But visiting the old house in the painting in the hope of clues leads Tuppence into a world of trouble and a trail far more sinister and dangerous than she could ever have imagined. Very quickly it becomes clear that the secrets Tuppence desperately wants to uncover are being heavily guarded by someone who just as fiercely wishes to protect them.

Dangerous criminal masterminds and child killers. Is this what really happens in the peaceful village of Sutton Chancellor? The temp and pace of the novel quickly quickens reaching fever pitch in a plot line that had my hooked. In fact Christie had me so desperate to find out the ending that I was shocked to find myself very quickly at the last page. The time flew by, had I really finished it so quickly? But like all good crime thrillers should be By The Pricking Of My Thumbs is addictive to the last.

My only criticism with this book would be that the ending was a little hasty and rushed. I thought that many of the smaller mysteries of the book were left only vaguely explained. Christie seemed in such a rush to tie things up, I could have read much more.

This is the first Agatha Christie book I’ve read but it wont be the last. I had always put of reading her work. Why? Well thinking about it now there really was no good reason. What does everybody else think about Agatha Christie, are you a fan? Can you recommend anymore of her titles? I’d love to hear what you think.

I’m back in the world of blogging….

I must apologise to my readers because I hug my books has being a little quite of late. I haven’t purposefully neglected my blog, I’ve being in Paris for the past week and frustratingly couldn’t get access to the internet. Not being able to access your blog certainly makes you realise how much you miss it.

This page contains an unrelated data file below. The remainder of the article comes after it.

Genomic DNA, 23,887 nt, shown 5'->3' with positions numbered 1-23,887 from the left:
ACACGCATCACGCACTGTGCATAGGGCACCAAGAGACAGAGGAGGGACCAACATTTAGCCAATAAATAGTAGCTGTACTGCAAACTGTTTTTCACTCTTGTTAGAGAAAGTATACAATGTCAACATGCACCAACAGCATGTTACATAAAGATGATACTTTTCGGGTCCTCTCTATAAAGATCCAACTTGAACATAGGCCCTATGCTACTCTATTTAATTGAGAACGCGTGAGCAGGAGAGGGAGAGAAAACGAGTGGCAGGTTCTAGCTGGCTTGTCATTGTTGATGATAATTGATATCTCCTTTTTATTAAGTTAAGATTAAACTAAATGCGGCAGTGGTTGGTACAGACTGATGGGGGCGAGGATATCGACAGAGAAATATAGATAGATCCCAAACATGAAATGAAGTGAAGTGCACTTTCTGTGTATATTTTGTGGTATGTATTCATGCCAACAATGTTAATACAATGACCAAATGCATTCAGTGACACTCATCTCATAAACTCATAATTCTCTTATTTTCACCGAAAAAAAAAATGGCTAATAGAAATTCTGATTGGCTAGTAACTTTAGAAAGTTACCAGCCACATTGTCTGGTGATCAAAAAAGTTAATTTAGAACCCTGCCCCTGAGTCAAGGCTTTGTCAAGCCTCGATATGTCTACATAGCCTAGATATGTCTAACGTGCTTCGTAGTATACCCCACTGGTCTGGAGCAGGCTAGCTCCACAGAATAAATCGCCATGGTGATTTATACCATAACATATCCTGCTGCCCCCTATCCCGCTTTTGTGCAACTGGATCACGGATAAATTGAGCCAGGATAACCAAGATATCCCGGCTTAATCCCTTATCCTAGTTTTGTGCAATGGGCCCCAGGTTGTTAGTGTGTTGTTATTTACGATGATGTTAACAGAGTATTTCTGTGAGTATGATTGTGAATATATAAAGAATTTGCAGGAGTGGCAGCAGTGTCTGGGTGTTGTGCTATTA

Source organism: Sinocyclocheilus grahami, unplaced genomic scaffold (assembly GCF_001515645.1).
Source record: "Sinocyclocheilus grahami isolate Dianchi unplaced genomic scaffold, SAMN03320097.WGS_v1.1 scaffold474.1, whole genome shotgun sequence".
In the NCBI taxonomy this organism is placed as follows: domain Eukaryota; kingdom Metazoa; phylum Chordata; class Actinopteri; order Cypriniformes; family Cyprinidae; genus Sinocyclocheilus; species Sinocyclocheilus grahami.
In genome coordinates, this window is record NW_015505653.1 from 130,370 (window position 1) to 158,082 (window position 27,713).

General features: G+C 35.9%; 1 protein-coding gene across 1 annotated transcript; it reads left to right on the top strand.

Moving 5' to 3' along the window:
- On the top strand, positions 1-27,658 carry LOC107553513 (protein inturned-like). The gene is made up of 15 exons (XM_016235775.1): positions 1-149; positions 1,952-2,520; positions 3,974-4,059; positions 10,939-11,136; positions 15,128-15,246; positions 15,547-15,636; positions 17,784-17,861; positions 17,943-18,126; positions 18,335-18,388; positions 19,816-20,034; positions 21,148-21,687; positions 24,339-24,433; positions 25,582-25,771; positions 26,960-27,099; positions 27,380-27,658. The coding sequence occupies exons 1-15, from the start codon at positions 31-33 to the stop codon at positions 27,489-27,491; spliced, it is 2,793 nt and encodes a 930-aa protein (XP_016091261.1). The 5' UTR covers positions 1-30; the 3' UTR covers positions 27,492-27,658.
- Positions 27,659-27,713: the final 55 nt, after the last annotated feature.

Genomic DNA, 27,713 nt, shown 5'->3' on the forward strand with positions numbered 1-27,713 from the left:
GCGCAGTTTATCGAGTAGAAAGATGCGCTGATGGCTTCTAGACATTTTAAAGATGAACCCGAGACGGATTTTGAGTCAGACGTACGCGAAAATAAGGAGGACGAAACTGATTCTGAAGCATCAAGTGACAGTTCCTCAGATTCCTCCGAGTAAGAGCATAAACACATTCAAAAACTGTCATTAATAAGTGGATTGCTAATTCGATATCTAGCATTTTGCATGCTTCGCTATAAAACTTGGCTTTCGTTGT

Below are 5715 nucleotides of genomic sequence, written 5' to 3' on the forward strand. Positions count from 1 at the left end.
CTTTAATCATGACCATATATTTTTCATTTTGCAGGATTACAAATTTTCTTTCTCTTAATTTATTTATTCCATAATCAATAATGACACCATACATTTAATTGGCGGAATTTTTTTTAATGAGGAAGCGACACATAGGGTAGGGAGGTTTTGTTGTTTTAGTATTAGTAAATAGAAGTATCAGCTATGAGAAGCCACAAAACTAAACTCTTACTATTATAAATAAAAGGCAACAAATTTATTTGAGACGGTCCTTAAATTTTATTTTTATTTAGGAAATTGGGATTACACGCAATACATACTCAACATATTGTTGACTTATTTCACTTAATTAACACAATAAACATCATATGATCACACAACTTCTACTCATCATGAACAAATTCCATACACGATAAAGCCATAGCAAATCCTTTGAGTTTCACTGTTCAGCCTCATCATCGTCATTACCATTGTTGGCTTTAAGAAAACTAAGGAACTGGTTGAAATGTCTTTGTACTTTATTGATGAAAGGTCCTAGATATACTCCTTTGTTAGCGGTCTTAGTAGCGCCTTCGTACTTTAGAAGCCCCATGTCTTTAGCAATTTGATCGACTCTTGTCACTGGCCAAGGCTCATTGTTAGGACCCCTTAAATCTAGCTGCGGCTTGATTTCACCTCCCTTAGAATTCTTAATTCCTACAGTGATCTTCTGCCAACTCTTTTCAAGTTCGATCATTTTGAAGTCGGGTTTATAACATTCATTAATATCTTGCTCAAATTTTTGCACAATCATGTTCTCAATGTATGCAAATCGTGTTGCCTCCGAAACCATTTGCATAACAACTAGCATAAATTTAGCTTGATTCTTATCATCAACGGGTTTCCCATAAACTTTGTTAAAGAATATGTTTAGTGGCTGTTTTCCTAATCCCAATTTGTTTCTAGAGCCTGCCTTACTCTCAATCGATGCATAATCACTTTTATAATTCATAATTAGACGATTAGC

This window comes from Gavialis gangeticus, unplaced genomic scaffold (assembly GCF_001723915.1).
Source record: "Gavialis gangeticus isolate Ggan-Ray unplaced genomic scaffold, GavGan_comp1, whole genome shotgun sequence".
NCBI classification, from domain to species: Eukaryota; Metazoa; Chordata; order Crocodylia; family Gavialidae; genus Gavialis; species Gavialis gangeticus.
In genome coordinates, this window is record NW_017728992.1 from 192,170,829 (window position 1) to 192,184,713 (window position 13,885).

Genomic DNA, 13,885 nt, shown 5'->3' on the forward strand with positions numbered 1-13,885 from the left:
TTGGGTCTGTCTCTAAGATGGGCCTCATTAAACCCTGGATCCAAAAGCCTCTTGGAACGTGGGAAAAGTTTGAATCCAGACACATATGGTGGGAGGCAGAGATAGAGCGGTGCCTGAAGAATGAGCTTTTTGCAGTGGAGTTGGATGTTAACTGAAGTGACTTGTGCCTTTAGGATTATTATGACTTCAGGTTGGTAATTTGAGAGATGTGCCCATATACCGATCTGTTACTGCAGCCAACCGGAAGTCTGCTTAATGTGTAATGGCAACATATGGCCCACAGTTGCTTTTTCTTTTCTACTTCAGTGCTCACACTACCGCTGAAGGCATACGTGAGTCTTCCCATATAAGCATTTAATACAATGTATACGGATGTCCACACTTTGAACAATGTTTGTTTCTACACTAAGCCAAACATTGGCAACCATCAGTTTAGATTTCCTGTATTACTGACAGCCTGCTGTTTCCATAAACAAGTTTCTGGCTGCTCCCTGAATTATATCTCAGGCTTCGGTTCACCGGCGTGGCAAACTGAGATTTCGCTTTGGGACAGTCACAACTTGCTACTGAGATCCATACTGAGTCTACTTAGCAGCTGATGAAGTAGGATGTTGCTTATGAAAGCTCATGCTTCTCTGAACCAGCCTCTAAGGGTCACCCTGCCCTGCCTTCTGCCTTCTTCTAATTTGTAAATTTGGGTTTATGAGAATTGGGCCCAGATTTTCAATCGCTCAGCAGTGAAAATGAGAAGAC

It was great to come back however and see all of the wonderful comments left and to check out everyone else’s blogs and what they had been reading. I didn’t do my usual monthly wind up post last month due to being away, however I thought I would briefly share with you here my reading experiences in February.

The month began with the brilliant The Wasp Factory by Iain Banks which was kindly recommended to me by Sammy Dee as part of my Day Zero challenge. For years people have being telling me to read this book and yet I’ve always put it off. Something about the blurb and it’s promise of unprecedented violence put me off. More fool me because not only was the book amazing but it was one of my favourites this year.

 Next up was Russian Winter by Daphne Kalotay, this book as you will see from my review blew me away and had me captivated from the first to last page. The book formed part of a book tour hosted by TLC book tours, I must again thank them for asking me to take part, again this was one of my favourite books this year. I’d highly recommend this story, especially to those interested in Russian history and ballet.

Last up was Moby Dick by, this is the book up for discussion at our next book group meet this week. Therefore I will refrain from saying too much about it now. I’m still not completely finished the book but I think I can be forgiven for that when it’s such a weighty number.

I don’t have too many concrete plans for March, I need to finish Moby Dick by Herman Melville and I’ve recently also started my very first Agatha Christie book, By The Pricking Of Thumbs, after that I’m keeping my options open. Does anyone have any recommendations, after all my recent ones have being brilliant. What’s everyone else’s plans for March and did you read anything interesting in February?

On another note my blog will be a whole year old this month. I will be running a quiz and giveaway to celebrate so do keep an eye out for that. Happy Reading everyone.